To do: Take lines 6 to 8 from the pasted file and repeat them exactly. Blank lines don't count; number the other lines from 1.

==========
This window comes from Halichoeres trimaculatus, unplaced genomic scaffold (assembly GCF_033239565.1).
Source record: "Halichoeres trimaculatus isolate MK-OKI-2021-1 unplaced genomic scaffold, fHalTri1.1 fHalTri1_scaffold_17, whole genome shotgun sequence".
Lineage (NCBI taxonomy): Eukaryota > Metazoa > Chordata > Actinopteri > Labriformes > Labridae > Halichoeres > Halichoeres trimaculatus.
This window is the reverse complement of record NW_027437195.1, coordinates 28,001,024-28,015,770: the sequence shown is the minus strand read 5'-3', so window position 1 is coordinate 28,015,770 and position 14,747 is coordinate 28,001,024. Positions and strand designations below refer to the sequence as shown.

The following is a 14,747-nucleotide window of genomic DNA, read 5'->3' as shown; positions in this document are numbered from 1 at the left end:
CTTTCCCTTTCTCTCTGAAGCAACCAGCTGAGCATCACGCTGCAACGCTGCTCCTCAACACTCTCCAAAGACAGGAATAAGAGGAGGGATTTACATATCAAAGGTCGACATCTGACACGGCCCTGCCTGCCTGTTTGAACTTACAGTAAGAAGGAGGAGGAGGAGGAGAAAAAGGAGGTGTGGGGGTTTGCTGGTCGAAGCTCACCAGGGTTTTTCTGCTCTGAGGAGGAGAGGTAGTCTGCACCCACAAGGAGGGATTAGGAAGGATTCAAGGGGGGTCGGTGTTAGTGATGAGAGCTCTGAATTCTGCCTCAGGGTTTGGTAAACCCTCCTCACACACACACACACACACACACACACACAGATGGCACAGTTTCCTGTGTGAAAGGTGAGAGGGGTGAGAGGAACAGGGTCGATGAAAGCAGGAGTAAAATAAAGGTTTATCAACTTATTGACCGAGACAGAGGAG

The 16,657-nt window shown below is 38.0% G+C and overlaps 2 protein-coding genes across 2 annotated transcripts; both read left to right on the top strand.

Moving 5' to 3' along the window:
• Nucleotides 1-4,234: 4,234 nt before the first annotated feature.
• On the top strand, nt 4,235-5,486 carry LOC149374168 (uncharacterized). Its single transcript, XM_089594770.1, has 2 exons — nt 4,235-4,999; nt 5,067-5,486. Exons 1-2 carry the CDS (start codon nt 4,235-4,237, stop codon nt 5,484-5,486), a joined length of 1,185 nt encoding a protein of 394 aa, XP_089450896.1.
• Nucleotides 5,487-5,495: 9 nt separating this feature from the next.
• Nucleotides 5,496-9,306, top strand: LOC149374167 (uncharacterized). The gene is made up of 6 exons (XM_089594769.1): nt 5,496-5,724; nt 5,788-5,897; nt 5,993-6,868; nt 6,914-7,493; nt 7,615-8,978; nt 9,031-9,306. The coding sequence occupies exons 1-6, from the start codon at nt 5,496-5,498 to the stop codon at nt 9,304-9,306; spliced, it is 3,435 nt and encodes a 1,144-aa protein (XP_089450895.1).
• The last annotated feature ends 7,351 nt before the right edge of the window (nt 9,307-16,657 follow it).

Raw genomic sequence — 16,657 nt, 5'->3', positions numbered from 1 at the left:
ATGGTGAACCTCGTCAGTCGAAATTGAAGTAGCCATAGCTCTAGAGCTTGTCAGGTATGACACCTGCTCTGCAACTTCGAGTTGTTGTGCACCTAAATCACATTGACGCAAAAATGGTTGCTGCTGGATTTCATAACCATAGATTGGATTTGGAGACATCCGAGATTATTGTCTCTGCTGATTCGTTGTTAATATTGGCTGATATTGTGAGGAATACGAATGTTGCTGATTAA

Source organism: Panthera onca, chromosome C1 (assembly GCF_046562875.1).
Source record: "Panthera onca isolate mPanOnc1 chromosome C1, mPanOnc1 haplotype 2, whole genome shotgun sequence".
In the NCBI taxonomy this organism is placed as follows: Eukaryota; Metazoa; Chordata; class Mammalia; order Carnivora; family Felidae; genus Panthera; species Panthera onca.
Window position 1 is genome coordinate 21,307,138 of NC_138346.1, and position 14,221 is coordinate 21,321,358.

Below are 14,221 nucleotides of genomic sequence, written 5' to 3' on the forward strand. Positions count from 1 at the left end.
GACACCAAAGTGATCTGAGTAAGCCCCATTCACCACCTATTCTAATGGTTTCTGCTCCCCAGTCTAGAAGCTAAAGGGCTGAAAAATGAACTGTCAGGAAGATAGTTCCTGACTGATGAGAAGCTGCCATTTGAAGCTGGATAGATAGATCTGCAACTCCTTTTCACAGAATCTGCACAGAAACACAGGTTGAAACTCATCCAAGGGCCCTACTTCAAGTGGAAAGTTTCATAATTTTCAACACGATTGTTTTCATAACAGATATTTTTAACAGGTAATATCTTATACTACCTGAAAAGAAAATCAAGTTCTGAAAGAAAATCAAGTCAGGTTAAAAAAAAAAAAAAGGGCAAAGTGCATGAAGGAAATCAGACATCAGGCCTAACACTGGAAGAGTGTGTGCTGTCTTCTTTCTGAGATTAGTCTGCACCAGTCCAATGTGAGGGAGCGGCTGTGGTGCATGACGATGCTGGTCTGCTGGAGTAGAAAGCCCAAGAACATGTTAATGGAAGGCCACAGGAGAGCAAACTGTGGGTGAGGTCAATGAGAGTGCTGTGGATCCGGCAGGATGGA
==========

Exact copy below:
CTTTCCCTTTCTCTCTGAAGCAACCAGCTGAGCATCACGCTGCAACGCTGCTCCTCAACACTCTCCAAAGACAGGAATAAGAGGAGGGATTTACATATCAAAGGTCGACATCTGACACGGCCCTGCCTGCCTGTTTGAACTTACAGTAAGAAGGAGGAGGAGGAGGAGAAAAAGGAGGTGTGGGGGTTTGCTGGTCGAAGCTCACCAGGGTTTTTCTGCTCTGAGGAGGAGAGGTAGTCTGCACCCACAAGGAGGGATTAGGAAGGATTCAAGGGGGGTCGGTGTTAGTGATGAGAGCTCTGAATTCTGCCTCAGGGTTTGGTAAACCCTCCTCACACACACACACACACACACACACACACAGATGGCACAGTTTCCTGTGTGAAAGGTGAGAGGGGTGAGAGGAACAGGGTCGATGAAAGCAGGAGTAAAATAAAGGTTTATCAACTTATTGACCGAGACAGAGGAG

The 16,657-nt window shown below is 38.0% G+C and overlaps 2 protein-coding genes across 2 annotated transcripts; both read left to right on the top strand.

Moving 5' to 3' along the window: